Lebanese Prime Minister Saad Hariri on Saturday announced his resignation, according to the official Lebanese news agency.
"I declare my resignation from the premiership of the Lebanese government, with certainty that the will of the Lebanese is strong", Hariri said in an unexpected move in a televised statement he read from the Saudi capital Riyadh.
Imad Harb, a political analyst at the Arab Center in Washington, DC, said that for Hariri to make the announcement in Riyadh "basically means he can't have control over his government or his country". In 2016 he was appointed prime minister for the second tenure by president Michel Aoun, an ally of Hezbollah. The nation was without a cohesive government and leadership for almost two years.
His first stint as prime minister came in 2009 but was only slightly longer than his most recent, lasting just 19 months, and failing in 2011 after ministers aligned with Hezbollah resigned while Hariri was in Washington DC meeting the then-US President Barack Obama.
Hariri's resignation was expected to sharply raise tensions in a country where politics have often been overshadowed by those in its much larger neighbor, Syria.
Hezbollah members have been accused over the 2005 assassination in a massive vehicle bomb blast of Rafik Hariri, the dominant figure in Lebanon's post-war political landscape.
"The Saudi Arabia-Iranian rivalry now is going to play out on Lebanon's streets in the next few days and next few weeks".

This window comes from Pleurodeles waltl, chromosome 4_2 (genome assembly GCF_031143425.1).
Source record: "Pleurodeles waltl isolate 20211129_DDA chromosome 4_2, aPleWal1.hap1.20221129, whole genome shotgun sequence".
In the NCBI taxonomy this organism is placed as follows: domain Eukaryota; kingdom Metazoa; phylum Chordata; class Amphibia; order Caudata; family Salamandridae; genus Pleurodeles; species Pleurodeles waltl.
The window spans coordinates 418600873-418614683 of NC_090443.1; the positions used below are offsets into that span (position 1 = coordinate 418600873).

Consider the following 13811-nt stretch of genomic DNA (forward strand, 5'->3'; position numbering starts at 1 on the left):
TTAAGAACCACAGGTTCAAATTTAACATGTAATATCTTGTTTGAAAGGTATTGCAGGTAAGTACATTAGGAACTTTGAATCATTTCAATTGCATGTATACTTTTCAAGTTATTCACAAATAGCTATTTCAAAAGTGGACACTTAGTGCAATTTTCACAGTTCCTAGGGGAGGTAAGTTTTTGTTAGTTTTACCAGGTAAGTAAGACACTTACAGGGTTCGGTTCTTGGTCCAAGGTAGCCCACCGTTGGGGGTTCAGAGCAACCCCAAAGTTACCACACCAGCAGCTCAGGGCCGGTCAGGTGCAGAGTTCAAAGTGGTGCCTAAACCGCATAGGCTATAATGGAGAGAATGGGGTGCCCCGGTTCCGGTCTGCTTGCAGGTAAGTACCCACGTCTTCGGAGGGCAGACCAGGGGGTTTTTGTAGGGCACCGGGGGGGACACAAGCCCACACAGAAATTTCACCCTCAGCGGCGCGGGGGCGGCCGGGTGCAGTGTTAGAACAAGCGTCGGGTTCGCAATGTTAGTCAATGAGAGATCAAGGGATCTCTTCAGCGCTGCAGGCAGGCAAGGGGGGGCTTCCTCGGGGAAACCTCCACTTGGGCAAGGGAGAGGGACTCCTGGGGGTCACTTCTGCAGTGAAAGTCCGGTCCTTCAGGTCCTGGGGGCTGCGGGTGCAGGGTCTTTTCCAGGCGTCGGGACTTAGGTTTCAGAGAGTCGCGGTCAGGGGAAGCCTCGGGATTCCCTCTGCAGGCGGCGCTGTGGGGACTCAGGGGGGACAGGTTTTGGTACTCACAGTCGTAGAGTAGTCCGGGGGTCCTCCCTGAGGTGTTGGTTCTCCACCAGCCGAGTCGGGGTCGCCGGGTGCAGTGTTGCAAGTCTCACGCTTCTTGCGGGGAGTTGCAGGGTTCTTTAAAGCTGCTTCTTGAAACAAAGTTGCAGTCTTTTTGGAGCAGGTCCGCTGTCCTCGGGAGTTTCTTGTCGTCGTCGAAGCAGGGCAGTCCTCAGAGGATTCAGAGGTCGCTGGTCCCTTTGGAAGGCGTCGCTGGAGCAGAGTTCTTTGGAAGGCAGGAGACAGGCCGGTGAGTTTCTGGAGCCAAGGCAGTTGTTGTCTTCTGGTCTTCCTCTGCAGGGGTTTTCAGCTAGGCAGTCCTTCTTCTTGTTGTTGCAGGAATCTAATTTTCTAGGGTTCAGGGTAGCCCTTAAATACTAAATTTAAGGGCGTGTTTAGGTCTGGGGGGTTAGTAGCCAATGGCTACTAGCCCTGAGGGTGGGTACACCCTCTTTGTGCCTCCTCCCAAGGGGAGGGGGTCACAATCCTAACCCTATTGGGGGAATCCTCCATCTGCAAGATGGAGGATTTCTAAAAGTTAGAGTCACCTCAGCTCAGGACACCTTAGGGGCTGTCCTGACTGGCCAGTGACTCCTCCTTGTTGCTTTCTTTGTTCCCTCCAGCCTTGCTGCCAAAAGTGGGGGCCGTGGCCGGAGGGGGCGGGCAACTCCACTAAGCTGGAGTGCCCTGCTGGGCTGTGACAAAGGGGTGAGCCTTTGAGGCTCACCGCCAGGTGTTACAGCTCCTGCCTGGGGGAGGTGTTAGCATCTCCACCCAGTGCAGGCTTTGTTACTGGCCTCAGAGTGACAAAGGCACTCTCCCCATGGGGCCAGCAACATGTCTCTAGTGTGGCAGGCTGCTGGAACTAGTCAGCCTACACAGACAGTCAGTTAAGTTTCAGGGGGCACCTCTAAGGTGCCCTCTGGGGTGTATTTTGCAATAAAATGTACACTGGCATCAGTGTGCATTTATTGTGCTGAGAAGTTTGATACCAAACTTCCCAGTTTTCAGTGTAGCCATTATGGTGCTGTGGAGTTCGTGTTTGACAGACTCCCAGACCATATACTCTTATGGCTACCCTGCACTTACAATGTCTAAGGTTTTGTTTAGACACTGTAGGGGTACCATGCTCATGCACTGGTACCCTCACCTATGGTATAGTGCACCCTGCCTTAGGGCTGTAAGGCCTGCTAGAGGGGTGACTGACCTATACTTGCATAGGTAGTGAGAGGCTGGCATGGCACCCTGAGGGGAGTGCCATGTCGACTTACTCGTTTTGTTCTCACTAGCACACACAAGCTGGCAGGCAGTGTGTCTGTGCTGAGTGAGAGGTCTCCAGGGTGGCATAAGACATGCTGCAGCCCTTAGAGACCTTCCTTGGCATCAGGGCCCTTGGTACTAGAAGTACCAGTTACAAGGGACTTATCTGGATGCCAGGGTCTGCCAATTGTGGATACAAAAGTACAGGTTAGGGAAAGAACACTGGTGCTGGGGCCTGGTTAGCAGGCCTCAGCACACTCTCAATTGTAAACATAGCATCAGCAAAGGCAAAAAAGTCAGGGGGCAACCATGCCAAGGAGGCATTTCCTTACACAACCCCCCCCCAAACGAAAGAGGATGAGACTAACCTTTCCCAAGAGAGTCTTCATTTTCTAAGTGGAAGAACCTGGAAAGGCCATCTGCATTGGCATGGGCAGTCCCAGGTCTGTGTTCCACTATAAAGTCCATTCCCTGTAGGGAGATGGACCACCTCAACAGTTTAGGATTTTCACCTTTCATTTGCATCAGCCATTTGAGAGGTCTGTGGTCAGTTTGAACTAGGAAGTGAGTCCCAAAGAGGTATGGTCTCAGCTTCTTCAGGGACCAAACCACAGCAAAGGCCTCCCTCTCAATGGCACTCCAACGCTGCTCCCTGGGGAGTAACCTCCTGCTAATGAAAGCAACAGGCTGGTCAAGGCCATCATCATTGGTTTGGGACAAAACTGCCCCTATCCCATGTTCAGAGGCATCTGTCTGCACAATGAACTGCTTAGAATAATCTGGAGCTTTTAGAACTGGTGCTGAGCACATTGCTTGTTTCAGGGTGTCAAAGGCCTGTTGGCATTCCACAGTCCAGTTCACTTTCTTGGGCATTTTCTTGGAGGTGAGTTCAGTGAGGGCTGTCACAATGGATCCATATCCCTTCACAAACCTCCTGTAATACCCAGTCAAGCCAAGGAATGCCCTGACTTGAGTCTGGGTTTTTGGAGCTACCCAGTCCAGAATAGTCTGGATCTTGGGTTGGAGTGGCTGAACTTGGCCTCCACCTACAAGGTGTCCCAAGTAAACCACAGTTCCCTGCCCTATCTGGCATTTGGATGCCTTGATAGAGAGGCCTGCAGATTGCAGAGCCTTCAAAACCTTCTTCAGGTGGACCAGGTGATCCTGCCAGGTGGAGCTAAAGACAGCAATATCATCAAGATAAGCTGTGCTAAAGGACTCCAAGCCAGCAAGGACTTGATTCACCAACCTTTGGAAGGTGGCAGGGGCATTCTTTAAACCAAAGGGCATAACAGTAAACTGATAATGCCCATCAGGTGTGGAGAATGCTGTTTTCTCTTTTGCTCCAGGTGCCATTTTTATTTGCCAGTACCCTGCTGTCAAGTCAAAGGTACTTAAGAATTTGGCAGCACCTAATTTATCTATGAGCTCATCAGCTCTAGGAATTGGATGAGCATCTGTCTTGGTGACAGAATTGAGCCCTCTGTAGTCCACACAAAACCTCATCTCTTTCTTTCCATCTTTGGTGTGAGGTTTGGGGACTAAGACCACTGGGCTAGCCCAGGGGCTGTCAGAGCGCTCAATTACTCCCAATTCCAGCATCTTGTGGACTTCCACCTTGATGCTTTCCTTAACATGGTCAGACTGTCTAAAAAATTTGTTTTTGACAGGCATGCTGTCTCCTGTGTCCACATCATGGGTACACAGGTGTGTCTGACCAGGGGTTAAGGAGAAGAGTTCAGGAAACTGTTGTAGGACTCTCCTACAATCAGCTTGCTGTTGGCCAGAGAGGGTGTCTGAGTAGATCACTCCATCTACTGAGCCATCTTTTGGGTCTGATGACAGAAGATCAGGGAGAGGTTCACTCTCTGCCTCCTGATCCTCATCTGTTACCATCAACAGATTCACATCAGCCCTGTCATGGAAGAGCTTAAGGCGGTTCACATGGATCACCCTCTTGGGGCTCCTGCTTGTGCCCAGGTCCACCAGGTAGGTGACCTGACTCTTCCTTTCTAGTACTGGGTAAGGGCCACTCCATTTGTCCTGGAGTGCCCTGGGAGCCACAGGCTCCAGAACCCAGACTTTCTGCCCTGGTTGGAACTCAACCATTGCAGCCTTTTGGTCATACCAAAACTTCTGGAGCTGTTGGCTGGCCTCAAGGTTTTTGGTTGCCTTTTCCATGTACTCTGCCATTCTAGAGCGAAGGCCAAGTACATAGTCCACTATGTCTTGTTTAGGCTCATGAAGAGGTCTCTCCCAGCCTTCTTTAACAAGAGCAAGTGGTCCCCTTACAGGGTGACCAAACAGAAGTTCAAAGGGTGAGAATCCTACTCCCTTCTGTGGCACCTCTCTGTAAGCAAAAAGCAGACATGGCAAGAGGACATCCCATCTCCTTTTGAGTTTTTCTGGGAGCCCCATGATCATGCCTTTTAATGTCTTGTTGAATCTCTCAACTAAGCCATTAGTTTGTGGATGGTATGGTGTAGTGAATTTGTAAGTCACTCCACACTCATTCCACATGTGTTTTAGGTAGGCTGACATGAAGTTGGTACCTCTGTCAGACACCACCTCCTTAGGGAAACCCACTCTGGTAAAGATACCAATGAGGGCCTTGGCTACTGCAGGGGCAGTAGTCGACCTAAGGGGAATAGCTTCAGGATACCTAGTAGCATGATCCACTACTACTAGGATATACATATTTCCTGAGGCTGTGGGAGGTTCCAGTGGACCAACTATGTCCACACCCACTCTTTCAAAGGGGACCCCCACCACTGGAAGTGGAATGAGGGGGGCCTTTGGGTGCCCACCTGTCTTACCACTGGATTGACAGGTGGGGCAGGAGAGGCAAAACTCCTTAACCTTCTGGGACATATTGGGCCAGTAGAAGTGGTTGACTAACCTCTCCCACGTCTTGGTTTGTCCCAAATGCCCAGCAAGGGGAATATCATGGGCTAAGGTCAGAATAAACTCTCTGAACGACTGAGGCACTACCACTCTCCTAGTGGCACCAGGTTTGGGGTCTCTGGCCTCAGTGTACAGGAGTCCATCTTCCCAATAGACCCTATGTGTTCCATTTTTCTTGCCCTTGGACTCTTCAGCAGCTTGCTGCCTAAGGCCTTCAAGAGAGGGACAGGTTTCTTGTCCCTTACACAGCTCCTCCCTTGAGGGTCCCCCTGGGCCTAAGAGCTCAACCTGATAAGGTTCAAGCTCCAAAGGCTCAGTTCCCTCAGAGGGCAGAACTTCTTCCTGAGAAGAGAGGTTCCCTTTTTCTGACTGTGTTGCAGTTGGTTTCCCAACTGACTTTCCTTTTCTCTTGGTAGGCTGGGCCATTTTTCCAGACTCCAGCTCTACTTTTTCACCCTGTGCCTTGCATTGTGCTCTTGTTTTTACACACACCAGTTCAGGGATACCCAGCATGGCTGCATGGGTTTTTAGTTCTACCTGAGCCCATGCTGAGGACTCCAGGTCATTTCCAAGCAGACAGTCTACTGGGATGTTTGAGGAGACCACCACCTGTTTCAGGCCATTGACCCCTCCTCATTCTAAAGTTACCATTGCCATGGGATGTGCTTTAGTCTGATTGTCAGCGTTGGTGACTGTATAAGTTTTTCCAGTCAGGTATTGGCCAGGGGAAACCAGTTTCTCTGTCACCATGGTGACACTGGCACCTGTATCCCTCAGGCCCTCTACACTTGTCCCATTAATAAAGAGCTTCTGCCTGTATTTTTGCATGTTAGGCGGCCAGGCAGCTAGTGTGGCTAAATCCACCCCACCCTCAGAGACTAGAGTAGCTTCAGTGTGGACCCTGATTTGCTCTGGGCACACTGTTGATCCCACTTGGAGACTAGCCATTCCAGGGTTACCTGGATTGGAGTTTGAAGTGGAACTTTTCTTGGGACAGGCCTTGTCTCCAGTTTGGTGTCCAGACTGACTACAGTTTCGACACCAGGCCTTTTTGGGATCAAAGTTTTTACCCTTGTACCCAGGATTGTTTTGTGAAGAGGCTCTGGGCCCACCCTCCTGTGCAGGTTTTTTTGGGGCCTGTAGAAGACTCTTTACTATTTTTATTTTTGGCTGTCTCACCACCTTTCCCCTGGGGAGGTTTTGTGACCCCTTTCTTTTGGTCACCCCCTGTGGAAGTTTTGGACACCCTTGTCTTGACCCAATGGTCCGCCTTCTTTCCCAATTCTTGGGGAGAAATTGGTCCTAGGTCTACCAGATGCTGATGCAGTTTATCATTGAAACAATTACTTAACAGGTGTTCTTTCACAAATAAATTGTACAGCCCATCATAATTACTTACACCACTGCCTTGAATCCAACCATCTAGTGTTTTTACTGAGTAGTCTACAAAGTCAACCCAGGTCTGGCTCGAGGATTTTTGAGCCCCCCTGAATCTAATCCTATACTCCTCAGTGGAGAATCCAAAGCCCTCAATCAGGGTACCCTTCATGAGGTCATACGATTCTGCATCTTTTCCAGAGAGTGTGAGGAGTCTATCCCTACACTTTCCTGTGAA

"We are living in a climate similar to the atmosphere that prevailed before the assassination of martyr Rafik al-Hariri".
Al-Sabhan met with Hariri in Saudi Arabia when the now resigned prime minister was visiting earlier this week.
Several Hezbollah members are being tried in absentia for the killing by a UN-backed tribunal in The Hague, Netherlands. Hezbollah denies any involvement. Hariri has frequently called on the group to withdraw its fighters from Syria.
He blamed Iran for "disorder and destruction" in Lebanon and called Hezbollah "Iran's arm", which had imposed a "fait accompli on Lebanon through the power of its weapons".
"When I took office, I promised you that I would seek to unite the Lebanese, end political division and establish the principle of self-sufficiency, but I have been unable to do so".
Addressing "Iran and its followers" he said Lebanon would "cut off the hands that wickedly extend into it".
Ghasemi dismissed Hariri's "baseless accusations", which he said indicate that "a new scenario" for the region was being drawn. He says that Iran now dominates Lebanon and the Arab neighbourhood.
Saudi Arabia's Gulf Affairs Minister Thamer al-Sabhan said in a television interview that Hariri's personal security detail had "confirmed information" of a plot to kill him.
Maha Yahya, director of the Beirut-based Carnegie Middle East, said that with the Syrian war calming down, Hariri's move could be a message from Saudi Arabia to Iran that it "can't have it all".
He earlier said that those who cooperate with Hezbollah must be "punished". "What's coming is better, God willing", Sabhan tweeted on Tuesday.